Bootstrap - Opacity

Bootstrap's Opacity Classes

Bootstrap has opacity classes that let you control the transparency of elements on your web page. These classes are used on HTML elements, letting you adjust the opacity without custom CSS. With Bootstrap's opacity classes, you can create effects like semi-transparent overlays, faded images, or subtle text transitions.

The opacity classes in Bootstrap use this naming format: .opacity-*, where * is the opacity value. These classes go from .opacity-100 (fully opaque) to .opacity-25 (very transparent), with some values in between. Here are the opacity values Bootstrap has:

Class Opacity Description
.opacity-100 1 The element is fully opaque and completely visible.
.opacity-75 0.75 The element is slightly transparent. Some of the background shows through.
.opacity-50 0.5 The element is half transparent. It blends equally with the background.
.opacity-25 0.25 The element is very transparent, with only a faint presence of its content.


<div class="opacity-100">
  This div is fully opaque.
<div class="opacity-75">
  This div is slightly transparent.
<div class="opacity-50">
  This div is half transparent.
<div class="opacity-25">
  This div is very transparent.

Keep in mind that opacity affects the element and its child elements. When an element's opacity is reduced, all of its child elements inherit that opacity, unless they have their own opacity values set.


To create a semi-transparent overlay, you can apply an opacity class to a <div> that covers other content. Adjust the opacity to control how much of the underlying content shows through.

Applying Opacity Classes

Opacity classes in Bootstrap are applied to HTML elements using the class attribute, like any other Bootstrap class. You can add the opacity classes to elements such as images, backgrounds, and text to control their transparency.

Example: Opacity on Images

<img src="image.jpg" alt="Transparent image" class="opacity-75">

Tip: Combining Opacity with Other Classes

Combining opacity with classes like .rounded, .img-thumbnail, or .shadow can create visual effects. For instance, you can make a rounded, transparent image with a shadow using classes like <img src="image.jpg" alt="Rounded, transparent image with shadow" class="rounded opacity-50 shadow">.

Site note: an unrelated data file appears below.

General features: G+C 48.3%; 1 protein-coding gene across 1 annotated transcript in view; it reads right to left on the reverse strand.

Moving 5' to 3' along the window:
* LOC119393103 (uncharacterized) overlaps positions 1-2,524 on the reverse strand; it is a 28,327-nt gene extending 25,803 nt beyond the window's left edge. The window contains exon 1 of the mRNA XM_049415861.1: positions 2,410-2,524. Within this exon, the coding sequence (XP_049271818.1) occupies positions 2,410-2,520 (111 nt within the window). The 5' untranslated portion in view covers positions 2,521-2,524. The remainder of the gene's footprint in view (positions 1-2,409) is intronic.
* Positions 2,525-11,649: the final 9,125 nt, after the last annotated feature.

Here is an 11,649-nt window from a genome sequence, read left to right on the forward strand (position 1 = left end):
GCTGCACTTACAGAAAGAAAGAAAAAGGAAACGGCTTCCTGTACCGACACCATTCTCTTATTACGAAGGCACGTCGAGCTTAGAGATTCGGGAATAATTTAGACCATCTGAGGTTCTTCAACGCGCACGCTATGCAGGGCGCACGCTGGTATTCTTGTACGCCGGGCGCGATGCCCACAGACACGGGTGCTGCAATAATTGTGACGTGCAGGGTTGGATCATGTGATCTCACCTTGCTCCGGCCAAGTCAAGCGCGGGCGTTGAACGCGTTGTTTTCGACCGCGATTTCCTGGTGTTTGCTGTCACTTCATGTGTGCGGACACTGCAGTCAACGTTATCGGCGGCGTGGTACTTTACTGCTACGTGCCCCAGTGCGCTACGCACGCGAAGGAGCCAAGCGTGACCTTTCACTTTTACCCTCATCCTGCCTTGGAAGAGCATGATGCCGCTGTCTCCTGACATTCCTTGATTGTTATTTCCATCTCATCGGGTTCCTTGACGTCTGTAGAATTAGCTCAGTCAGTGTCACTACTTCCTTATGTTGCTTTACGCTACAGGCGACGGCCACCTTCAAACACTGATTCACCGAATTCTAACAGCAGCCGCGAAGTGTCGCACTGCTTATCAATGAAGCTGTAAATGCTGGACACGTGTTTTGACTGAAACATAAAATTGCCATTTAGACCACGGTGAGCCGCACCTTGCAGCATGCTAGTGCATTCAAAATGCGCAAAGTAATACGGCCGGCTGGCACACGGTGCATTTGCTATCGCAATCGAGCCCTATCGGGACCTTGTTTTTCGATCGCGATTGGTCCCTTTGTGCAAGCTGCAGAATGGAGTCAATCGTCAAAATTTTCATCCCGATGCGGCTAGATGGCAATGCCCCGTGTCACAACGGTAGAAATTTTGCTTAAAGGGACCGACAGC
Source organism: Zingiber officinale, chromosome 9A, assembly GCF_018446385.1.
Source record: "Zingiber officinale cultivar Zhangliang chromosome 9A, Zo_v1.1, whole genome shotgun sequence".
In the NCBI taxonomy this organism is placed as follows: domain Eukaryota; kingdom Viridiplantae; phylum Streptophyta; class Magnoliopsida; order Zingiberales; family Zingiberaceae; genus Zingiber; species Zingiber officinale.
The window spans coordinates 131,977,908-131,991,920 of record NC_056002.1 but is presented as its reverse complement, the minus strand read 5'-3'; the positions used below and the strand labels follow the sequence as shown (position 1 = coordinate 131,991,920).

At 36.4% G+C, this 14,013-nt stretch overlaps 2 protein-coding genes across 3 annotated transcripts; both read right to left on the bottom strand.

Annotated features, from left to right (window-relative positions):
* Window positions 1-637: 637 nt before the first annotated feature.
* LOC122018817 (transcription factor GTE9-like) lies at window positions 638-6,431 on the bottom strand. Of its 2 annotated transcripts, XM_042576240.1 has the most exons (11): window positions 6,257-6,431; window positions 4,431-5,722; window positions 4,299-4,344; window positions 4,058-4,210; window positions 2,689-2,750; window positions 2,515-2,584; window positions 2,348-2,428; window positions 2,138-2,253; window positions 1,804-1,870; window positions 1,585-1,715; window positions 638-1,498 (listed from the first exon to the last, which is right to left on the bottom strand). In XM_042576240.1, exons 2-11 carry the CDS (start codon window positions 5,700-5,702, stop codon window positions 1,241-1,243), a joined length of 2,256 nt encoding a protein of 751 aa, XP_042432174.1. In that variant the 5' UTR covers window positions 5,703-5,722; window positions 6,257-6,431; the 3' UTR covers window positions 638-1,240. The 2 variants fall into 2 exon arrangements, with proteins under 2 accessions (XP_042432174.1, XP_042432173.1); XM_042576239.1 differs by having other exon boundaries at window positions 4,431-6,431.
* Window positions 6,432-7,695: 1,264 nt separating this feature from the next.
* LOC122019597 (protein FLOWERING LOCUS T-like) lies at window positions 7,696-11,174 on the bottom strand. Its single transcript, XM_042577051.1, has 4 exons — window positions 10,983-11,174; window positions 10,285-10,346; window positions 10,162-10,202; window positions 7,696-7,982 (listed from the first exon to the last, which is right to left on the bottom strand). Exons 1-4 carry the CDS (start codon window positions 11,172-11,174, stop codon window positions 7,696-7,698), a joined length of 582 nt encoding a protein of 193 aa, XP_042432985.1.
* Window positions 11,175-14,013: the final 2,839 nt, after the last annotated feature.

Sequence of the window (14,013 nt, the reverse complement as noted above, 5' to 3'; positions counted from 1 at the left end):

Example: Opacity on Backgrounds

<div class="bg-primary opacity-50 p-3">
  This div has a transparent blue background.
<div class="bg-dark opacity-75 text-white p-5">
  <h1>Welcome to my website!</h1>
  <p>This is a transparent hero section with white text.</p>

Example: Opacity on Text

<p class="opacity-75">This text is transparent.</p>

To maintain readability, it's best to use higher opacity values (e.g., .opacity-75 or .opacity-100) on text elements. If you need to make text more transparent, consider using lighter or darker text colors instead of lowering the opacity too much.

Combining Opacity with Other Classes

Bootstrap's opacity classes can be used with other Bootstrap classes to create advanced and appealing designs. By combining opacity with classes for background colors, text colors, or box shadows, you can achieve unique effects on your web page.

One way to use opacity is with background color classes (.bg-*). You can apply an opacity class to an element that also has a background color class to create a semi-transparent colored background. This is useful for creating overlays or sections with a subtle color tint.

Example: Semi-transparent background

<div class="bg-primary opacity-75 p-3">
  This div has a semi-transparent blue background.

You can also combine opacity classes with text color classes (.text-*) to create text with different levels of transparency. This can be used for style or to de-emphasize certain parts of the text.

Example: Transparent text

<p class="text-muted opacity-50">This muted text is also 50% transparent.</p>

Opacity classes also work with Bootstrap's box shadow classes (.shadow-*). By applying an opacity class to an element with a box shadow, you can create softer shadows that blend better with the background.

Example: Semi-transparent box shadow

<div class="shadow-lg opacity-75 p-3">
  This div has a large, semi-transparent box shadow.

Try different combinations of opacity and other Bootstrap classes to create unique and interesting designs.

Customizing Opacity

Bootstrap has opacity classes, but you can also change the opacity values to match your design needs. To do this, you need to modify Bootstrap's Sass variables in the _variables.scss file.

$opacity-values: (
  0: 0,
  25: .25,
  50: .5,
  75: .75,
  100: 1

To create custom opacity values, you can change the numbers in this Sass map. The keys (0, 25, 50, 75, 100) represent the class names (.opacity-0, .opacity-25, etc.), and the values (0, .25, .5, .75, 1) represent the opacity values.

$opacity-values: (
  0: 0,
  25: .25,
  50: .5,
  60: .6,
  75: .75,
  100: 1

After making changes to the _variables.scss file, you need to recompile Bootstrap's Sass files to generate the updated CSS with your custom opacity values.

Tip: Using Sass

If you're not familiar with Sass, it's a CSS preprocessor that lets you use variables, nested rules, mixins, and more. Bootstrap is built with Sass, so learning Sass can help you customize Bootstrap more efficiently.

By customizing Bootstrap's opacity values, you have more control over the transparency levels in your design. This can be useful when the default opacity values don't quite fit your needs, or when you want to maintain a consistent opacity across your website.